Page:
"Angelika Kauffmann" 1809 by Paolo Adolfo Kauffmann
"Masaccio", "Lorenzo Ghiberti", "Petrarch" and "Ludovico Ariosto" 1814/15 by Carlo Finelli (1785/1853) from Carrara, belonging to a family of sculptors including the great Giuliano Finelli
"Andrea Mantegna" by Rinaldo Rinaldi (1793/1873)
"Polidoro da Caravaggio" by Francesco Massimiliano Laboureur (1767/1831)
"Arcangelo Corelli" 1713/14 by Angelo De Rossi (1671/1715)
"Camillo Rusconi" by Giuseppe Rusconi (1688/1758) one of Camillo Rusconi's pupils but not related
Two great eighteenth-century Roman artists are represented, the sculptor "Pietro Bracci (1700/73)" 1794/95 the sculptor of the statue of Ocean in the Trevi Fountain and the extraordinary painter "Marco Benefial (1684/1764)" 1781/82 works by Vincenzo Pacetti (1746/1820) also Roman
"Anton Raphael Mengs" 1781 and "Giovanni Pichler" 1792 by the Irish Christopher Hewetson (about 1739/1797)
New Palace
Project by Michelangelo Buonarroti (1475/1564) only for a façade with no building
It was begun by Girolamo Rainaldi (1570/1655) in 1603 for Clement VIII Aldobrandini (1592/1605) 
The work was resumed and completed in the years 1654/55, after a long interval, by Carlo Rainaldi (1611/91) son of Girolamo for Innocent X Pamphili (1644/55)
It was licensed for use to the Guild of the Arts of Wool and Silk and then at the Guild of the Arts of Agriculture
The museum was established in 1734 by Clement XII Corsini (1730/40), who bought the Albani collection of 418 sculptures to which statues bought by Benedict XIV Lambertini (1740/58) were added later
The exhibition, which has remained substantially unchanged to this day, was arranged by the Marquis Alessandro Capponi
This is the first ever public collection of antiquities in the world from which all similar museums drew inspiration and were modeled on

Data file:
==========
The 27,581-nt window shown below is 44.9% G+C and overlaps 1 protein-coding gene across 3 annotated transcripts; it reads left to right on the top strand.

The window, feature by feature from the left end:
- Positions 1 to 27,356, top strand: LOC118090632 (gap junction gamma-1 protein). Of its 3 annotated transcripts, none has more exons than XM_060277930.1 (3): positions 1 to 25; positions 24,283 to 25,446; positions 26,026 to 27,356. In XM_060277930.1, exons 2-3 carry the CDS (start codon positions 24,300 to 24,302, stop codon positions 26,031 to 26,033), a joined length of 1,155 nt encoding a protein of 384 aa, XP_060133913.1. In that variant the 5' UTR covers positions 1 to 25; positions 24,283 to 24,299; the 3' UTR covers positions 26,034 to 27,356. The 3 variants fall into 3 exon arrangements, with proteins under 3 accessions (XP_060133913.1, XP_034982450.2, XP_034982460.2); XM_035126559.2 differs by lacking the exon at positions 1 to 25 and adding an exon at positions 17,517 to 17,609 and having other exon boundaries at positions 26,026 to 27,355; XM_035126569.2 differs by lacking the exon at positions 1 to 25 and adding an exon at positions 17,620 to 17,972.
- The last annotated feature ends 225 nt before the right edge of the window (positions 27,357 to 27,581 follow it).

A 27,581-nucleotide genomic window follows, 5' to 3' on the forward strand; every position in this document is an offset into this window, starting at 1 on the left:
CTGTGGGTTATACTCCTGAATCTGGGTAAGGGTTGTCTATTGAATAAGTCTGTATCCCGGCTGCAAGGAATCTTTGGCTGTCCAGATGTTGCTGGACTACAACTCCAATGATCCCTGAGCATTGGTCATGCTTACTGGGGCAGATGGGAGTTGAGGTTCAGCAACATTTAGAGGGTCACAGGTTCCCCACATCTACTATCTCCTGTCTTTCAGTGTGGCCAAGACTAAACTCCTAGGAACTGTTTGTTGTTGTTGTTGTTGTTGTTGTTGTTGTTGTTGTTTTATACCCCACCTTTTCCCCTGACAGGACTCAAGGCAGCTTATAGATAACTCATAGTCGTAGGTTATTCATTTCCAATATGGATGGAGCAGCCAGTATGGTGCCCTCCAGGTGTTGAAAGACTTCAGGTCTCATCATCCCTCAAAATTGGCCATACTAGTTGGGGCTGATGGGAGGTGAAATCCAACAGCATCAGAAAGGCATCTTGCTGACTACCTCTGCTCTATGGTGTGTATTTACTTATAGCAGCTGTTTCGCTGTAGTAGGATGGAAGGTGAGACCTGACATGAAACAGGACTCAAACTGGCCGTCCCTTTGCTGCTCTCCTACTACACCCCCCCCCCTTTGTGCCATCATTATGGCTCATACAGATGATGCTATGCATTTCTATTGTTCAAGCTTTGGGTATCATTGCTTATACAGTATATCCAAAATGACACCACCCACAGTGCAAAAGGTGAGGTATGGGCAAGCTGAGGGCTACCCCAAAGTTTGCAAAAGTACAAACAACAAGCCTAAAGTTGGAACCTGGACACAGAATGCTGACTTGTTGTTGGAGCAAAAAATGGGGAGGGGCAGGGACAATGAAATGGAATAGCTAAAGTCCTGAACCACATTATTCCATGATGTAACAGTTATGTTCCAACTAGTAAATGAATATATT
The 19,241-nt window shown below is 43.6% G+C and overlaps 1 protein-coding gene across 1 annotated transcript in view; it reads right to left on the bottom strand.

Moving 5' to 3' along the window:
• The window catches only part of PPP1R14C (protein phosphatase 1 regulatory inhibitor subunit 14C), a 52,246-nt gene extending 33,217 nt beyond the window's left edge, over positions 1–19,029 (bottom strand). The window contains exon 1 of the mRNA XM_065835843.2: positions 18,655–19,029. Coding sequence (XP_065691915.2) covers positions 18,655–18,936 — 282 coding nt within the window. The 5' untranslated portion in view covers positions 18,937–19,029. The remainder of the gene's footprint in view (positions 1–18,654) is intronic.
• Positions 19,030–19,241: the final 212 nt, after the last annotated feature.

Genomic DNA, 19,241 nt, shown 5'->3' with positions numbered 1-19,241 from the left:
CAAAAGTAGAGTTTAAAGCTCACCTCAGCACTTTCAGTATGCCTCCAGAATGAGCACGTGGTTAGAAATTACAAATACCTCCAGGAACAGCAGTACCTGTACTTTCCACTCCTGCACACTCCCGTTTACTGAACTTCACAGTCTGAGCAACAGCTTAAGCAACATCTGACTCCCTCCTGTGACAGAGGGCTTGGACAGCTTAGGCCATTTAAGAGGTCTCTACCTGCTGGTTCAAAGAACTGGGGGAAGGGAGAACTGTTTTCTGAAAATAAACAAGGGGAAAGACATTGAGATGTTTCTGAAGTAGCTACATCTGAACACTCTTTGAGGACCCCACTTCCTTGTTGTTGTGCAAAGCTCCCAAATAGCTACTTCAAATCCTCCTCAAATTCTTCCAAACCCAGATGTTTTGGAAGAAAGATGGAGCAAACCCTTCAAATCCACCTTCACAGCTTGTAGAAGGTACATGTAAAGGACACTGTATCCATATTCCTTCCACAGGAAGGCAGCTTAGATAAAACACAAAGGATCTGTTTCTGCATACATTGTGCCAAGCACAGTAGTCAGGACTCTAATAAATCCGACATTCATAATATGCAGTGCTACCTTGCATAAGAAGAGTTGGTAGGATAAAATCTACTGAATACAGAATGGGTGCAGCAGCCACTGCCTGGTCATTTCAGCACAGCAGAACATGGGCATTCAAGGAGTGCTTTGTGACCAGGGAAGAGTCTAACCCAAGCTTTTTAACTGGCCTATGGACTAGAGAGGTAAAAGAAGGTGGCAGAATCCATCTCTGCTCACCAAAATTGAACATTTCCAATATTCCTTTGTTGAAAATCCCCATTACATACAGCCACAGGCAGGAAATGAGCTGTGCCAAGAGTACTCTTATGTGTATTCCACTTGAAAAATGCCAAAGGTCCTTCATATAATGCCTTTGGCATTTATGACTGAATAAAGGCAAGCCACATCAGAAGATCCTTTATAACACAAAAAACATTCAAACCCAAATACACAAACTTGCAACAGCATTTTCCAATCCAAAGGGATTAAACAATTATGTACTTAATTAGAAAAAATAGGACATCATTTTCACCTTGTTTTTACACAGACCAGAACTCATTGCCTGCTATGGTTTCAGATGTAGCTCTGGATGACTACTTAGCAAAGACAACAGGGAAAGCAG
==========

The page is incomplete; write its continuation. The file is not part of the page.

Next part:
Exedra by Filippo Barigioni (about 1690/1753), a pupil of Carlo Fontana, with "Marforio" the colossal statue of Oceano first century AD, one of the talking statues of Rome on which signs were posted with anonymous phrases, mostly sarcastic, like Pasquino
The name traditionally comes from Martis Forum (Forum of Mars)
It was moved to the Capitoline Hill in 1594 but it was already known in the Middle Ages, when it was described and drawn near the Arch of Septimius Severus, in the Roman Forum
Above "Bust of Pope Clement XII Corsini (1730/40)" the promoter of the museum of sculptures with marble plaque celebrating the opening
In the courtyard "Three granite columns with Egyptianising reliefs" from the early imperial period, probably originally located along the road leading to the main temple to Isis in Rome, the Iseo Campensis
On the sides "Statues of satyrs" second century AD from the Theatre of Pompey formerly exhibited in the courtyard of the Palazzo Della Valle
"Statue of Minerva" second century BC from the original of the fifth century BC Athena Parthenos by Phidias (about 490/430 BC), the main cult statue in the Parthenon in Athens
"Statue of Faustina the Elder" portrayed as Ceres, with remains of gilding
"Group of Polyphemus" mistakenly restored in 1636 as Pan
"Endymion" from original of the end of the fourth century BC
Colossal statue of "Mars" end of first century AD from the Forum of Nerva, maybe part of the Temple of Mars Ultor in the Forum of Augustus and probably reproducing the cult image of the temple itself, which would have been of course be much larger. The lower part is a modern restoration
"Statue of Diana the huntress" from an original of the fourth century BC. "Juno Lanuvina" or maybe Ceres dating back to the early imperial age, from an original of the fifth century BC. It was found in the Vatican area
"Statue of woman with Julia Domna's portrait" with body copy from original of the middle of the fourth century BC and head-portrait of Septimius Severus' (193/211) wife of the beginning of the third century AD
Opposite "Statue of woman with Livia's portrait" 30/20 BC from the Belvedere Palace in the Vatican
Both statues are placed over "Bases with inscriptions of the heirs of Caius Cestius" 18/12 BC from the Pyramid of Caius Cestius
"Statue of Hadrian as Pontifex Maximus" 117/138 from the area of S. Stefano Rotondo
"Draped headless statue" in porphyry marble first century AD
Around the niches many Roman inscriptions are included, most of which are funerary ones
Original Egyptian pieces set up in 1907 by the archaeologist Orazio Marucchi